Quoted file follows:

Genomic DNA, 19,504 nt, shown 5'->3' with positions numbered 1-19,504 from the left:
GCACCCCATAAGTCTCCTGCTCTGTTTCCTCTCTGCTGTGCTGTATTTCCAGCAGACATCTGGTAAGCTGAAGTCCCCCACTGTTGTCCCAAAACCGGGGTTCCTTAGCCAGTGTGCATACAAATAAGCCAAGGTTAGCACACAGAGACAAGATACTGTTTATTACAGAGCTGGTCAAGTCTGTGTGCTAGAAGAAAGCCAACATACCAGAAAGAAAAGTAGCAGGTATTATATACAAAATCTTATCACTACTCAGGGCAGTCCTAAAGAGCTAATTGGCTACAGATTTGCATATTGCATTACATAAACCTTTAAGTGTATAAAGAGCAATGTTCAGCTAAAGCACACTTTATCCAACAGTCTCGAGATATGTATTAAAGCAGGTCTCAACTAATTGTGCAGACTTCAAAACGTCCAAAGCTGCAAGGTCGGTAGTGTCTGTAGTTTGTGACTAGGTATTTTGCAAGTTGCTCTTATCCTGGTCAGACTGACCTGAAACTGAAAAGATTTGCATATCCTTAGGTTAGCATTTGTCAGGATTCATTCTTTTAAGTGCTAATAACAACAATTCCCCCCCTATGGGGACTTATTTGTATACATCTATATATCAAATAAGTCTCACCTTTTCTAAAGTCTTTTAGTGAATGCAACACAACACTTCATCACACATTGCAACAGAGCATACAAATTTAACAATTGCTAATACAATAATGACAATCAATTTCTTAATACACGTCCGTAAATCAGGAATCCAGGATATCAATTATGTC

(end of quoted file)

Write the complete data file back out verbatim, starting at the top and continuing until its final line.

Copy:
Genomic DNA, 19,504 nt, shown 5'->3' with positions numbered 1-19,504 from the left:
GCACCCCATAAGTCTCCTGCTCTGTTTCCTCTCTGCTGTGCTGTATTTCCAGCAGACATCTGGTAAGCTGAAGTCCCCCACTGTTGTCCCAAAACCGGGGTTCCTTAGCCAGTGTGCATACAAATAAGCCAAGGTTAGCACACAGAGACAAGATACTGTTTATTACAGAGCTGGTCAAGTCTGTGTGCTAGAAGAAAGCCAACATACCAGAAAGAAAAGTAGCAGGTATTATATACAAAATCTTATCACTACTCAGGGCAGTCCTAAAGAGCTAATTGGCTACAGATTTGCATATTGCATTACATAAACCTTTAAGTGTATAAAGAGCAATGTTCAGCTAAAGCACACTTTATCCAACAGTCTCGAGATATGTATTAAAGCAGGTCTCAACTAATTGTGCAGACTTCAAAACGTCCAAAGCTGCAAGGTCGGTAGTGTCTGTAGTTTGTGACTAGGTATTTTGCAAGTTGCTCTTATCCTGGTCAGACTGACCTGAAACTGAAAAGATTTGCATATCCTTAGGTTAGCATTTGTCAGGATTCATTCTTTTAAGTGCTAATAACAACAATTCCCCCCCTATGGGGACTTATTTGTATACATCTATATATCAAATAAGTCTCACCTTTTCTAAAGTCTTTTAGTGAATGCAACACAACACTTCATCACACATTGCAACAGAGCATACAAATTTAACAATTGCTAATACAATAATGACAATCAATTTCTTAATACACGTCCGTAAATCAGGAATCCAGGATATCAATTATGTC